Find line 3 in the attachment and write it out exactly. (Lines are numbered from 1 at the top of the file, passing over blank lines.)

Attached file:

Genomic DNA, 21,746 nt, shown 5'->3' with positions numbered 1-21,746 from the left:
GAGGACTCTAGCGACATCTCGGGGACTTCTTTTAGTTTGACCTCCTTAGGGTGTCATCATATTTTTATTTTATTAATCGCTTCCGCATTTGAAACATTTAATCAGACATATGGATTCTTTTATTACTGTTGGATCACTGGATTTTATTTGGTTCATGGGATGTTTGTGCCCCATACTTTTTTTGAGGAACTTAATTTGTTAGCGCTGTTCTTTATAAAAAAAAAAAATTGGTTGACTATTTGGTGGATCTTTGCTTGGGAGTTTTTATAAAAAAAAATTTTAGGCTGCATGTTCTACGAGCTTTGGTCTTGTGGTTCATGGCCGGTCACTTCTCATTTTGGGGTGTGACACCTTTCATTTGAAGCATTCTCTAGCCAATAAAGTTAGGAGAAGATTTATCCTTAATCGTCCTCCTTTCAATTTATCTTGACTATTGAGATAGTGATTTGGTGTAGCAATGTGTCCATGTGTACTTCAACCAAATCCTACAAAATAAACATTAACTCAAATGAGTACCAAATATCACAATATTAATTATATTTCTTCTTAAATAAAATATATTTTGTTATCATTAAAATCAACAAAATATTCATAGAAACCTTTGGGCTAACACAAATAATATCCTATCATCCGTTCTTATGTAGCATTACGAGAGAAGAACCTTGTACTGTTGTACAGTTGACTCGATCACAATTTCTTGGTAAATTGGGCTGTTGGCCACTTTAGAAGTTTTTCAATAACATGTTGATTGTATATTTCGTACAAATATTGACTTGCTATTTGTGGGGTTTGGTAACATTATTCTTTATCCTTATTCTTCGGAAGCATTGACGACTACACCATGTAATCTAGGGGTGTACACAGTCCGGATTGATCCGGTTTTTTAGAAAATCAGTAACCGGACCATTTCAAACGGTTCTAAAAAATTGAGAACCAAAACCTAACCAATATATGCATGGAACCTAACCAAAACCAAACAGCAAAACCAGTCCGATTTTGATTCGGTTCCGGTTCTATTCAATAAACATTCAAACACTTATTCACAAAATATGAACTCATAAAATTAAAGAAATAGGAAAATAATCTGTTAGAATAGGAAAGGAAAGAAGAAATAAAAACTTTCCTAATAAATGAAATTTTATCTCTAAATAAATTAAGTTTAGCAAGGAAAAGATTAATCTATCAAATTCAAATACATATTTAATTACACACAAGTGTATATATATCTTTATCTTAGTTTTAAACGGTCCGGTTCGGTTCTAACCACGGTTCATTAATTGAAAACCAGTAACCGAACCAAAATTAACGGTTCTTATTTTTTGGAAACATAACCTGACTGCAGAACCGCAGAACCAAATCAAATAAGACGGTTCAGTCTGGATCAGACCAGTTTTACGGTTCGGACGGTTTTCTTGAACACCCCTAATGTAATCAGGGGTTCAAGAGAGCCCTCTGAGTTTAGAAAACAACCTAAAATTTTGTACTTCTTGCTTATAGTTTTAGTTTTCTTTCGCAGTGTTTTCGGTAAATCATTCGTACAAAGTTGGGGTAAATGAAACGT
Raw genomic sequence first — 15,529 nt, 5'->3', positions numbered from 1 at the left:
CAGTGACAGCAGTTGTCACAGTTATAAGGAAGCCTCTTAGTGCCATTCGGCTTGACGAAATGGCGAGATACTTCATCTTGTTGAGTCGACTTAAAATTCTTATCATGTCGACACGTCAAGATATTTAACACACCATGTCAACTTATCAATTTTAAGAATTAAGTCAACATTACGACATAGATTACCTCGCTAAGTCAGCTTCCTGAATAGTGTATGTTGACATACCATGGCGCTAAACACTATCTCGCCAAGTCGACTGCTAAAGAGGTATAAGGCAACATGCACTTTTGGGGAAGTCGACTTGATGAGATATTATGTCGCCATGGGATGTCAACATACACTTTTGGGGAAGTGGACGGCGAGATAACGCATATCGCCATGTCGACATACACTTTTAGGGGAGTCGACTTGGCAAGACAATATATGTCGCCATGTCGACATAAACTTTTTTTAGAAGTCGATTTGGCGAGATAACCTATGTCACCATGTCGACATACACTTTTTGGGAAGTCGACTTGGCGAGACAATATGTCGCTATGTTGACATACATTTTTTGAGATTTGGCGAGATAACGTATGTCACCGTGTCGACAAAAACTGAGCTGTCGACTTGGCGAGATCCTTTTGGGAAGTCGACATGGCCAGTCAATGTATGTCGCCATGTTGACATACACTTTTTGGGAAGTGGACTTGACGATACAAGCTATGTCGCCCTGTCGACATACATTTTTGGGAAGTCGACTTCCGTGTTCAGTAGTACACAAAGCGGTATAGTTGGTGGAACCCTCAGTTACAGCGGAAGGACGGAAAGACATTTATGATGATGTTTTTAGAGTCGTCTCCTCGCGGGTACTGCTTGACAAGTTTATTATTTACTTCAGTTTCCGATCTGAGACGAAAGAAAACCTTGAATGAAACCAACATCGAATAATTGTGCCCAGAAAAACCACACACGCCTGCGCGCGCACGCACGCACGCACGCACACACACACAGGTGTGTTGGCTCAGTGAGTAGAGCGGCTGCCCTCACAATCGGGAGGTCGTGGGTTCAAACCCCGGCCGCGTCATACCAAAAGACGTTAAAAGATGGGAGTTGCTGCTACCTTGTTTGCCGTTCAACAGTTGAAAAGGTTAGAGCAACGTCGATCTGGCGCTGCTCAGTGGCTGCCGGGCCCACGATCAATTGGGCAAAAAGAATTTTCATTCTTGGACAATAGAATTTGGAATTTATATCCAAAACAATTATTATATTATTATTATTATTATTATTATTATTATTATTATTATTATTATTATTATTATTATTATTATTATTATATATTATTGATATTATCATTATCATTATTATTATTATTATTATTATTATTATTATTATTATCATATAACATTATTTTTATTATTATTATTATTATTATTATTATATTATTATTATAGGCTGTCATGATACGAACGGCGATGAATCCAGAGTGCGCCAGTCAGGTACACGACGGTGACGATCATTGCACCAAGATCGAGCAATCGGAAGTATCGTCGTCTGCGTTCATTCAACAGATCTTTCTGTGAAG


Raw genomic sequence first — 15,529 nt, 5'->3', positions numbered from 1 at the left: